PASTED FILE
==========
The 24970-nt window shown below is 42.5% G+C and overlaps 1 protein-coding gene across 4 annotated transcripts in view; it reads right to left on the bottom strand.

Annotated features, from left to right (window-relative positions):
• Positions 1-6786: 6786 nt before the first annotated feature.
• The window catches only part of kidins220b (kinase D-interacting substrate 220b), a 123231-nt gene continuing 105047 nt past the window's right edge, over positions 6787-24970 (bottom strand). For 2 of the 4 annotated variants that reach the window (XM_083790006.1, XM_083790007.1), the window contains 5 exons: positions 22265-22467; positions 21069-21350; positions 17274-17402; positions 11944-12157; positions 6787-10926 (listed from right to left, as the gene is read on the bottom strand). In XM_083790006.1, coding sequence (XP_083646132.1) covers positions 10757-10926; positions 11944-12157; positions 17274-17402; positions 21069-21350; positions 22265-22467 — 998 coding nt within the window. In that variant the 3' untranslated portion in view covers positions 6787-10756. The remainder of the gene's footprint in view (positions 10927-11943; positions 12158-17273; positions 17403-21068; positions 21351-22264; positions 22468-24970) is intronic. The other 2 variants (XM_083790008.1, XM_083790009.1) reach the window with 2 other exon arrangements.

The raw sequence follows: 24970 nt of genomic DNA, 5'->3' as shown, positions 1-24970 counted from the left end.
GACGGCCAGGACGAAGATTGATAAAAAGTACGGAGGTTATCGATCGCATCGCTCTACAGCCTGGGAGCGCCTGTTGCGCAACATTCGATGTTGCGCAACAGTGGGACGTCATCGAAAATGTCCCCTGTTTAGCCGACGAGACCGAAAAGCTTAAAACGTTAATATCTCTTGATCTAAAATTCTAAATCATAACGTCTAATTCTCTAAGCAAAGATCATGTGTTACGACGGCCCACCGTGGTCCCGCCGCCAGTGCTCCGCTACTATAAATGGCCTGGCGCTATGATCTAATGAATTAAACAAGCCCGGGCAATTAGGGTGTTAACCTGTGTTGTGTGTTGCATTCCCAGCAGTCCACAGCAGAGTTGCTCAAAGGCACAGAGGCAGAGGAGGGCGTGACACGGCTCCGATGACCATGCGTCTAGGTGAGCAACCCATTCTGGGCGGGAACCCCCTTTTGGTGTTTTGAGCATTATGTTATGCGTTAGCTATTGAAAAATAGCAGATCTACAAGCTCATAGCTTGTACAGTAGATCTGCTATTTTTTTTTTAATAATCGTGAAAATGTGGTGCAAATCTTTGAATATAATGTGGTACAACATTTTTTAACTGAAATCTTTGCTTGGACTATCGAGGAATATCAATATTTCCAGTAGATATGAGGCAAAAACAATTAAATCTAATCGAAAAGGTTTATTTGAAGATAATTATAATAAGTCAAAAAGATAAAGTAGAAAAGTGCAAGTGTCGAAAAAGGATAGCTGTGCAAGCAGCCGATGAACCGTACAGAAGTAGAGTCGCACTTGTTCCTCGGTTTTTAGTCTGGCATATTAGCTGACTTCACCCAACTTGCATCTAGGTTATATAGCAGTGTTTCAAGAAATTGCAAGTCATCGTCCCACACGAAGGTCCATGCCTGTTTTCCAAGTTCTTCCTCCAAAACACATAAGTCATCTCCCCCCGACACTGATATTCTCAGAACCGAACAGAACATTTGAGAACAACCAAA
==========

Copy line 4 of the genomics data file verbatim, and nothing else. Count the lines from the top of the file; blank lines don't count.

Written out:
• The window catches only part of kidins220b (kinase D-interacting substrate 220b), a 123231-nt gene continuing 105047 nt past the window's right edge, over positions 6787-24970 (bottom strand). For 2 of the 4 annotated variants that reach the window (XM_083790006.1, XM_083790007.1), the window contains 5 exons: positions 22265-22467; positions 21069-21350; positions 17274-17402; positions 11944-12157; positions 6787-10926 (listed from right to left, as the gene is read on the bottom strand). In XM_083790006.1, coding sequence (XP_083646132.1) covers positions 10757-10926; positions 11944-12157; positions 17274-17402; positions 21069-21350; positions 22265-22467 — 998 coding nt within the window. In that variant the 3' untranslated portion in view covers positions 6787-10756. The remainder of the gene's footprint in view (positions 10927-11943; positions 12158-17273; positions 17403-21068; positions 21351-22264; positions 22468-24970) is intronic. The other 2 variants (XM_083790008.1, XM_083790009.1) reach the window with 2 other exon arrangements.